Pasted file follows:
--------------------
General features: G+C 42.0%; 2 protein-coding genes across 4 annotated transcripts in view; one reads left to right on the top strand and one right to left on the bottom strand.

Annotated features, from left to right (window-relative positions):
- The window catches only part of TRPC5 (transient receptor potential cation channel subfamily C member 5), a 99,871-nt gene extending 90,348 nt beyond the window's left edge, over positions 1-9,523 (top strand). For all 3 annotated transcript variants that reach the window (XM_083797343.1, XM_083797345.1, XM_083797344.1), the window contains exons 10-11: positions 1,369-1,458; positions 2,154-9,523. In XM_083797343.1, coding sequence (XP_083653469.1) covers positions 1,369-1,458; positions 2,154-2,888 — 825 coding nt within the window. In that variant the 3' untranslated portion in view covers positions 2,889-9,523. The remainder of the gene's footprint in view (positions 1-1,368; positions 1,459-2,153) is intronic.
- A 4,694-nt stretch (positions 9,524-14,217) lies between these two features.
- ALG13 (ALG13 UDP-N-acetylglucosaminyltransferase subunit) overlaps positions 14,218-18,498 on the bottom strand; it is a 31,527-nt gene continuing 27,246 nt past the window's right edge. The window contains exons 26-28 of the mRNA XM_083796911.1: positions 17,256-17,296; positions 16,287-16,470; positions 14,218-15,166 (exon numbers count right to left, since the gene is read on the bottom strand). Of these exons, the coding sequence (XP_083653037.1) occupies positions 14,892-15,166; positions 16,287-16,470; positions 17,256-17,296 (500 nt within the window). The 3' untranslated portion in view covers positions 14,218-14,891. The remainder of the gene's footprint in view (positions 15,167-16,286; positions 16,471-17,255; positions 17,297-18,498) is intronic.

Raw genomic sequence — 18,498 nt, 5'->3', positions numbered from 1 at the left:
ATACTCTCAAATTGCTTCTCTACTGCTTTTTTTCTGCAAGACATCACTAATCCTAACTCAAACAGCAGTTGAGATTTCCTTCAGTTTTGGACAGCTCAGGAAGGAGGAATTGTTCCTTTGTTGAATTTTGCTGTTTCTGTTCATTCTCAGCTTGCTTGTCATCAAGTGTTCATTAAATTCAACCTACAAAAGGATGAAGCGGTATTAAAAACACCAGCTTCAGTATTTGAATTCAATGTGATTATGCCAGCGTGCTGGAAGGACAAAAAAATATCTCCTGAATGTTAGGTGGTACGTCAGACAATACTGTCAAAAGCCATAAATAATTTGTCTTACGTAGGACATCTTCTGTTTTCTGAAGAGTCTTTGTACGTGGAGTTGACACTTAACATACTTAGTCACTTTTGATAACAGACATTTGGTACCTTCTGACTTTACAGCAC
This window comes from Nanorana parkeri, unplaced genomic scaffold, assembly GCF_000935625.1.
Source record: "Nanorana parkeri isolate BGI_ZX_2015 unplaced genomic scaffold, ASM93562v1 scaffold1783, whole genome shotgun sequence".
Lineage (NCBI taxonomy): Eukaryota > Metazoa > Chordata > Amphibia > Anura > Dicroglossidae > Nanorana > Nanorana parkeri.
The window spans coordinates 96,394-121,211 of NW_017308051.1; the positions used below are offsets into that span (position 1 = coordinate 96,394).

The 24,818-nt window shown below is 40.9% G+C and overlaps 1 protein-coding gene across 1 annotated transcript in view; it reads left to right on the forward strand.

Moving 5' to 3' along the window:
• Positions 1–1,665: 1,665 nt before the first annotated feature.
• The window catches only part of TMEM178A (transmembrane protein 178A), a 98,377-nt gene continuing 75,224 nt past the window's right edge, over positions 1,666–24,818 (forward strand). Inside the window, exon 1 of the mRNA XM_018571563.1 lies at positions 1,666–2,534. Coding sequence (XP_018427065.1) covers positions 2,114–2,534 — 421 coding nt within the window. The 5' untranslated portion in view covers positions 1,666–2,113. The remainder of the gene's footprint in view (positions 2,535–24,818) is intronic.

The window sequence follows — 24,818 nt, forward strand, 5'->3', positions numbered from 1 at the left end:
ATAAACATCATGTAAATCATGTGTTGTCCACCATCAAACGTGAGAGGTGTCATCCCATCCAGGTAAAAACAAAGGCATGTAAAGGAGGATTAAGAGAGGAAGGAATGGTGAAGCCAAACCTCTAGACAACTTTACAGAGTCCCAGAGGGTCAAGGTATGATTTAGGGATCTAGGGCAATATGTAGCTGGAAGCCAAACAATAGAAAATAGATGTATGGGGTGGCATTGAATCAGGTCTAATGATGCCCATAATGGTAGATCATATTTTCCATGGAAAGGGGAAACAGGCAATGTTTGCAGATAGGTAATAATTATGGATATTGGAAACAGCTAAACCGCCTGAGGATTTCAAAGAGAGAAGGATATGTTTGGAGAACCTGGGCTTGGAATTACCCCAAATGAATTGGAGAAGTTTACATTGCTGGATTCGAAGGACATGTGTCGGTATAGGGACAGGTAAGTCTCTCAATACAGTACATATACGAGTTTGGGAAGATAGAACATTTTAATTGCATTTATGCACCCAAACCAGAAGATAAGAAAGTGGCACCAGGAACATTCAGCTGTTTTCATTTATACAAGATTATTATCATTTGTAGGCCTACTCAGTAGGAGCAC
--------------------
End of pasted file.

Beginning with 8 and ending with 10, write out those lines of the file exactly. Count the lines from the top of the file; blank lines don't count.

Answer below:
This window comes from Nanorana parkeri, unplaced genomic scaffold, assembly GCF_000935625.1.
Source record: "Nanorana parkeri isolate BGI_ZX_2015 unplaced genomic scaffold, ASM93562v1 scaffold1783, whole genome shotgun sequence".
Lineage (NCBI taxonomy): Eukaryota > Metazoa > Chordata > Amphibia > Anura > Dicroglossidae > Nanorana > Nanorana parkeri.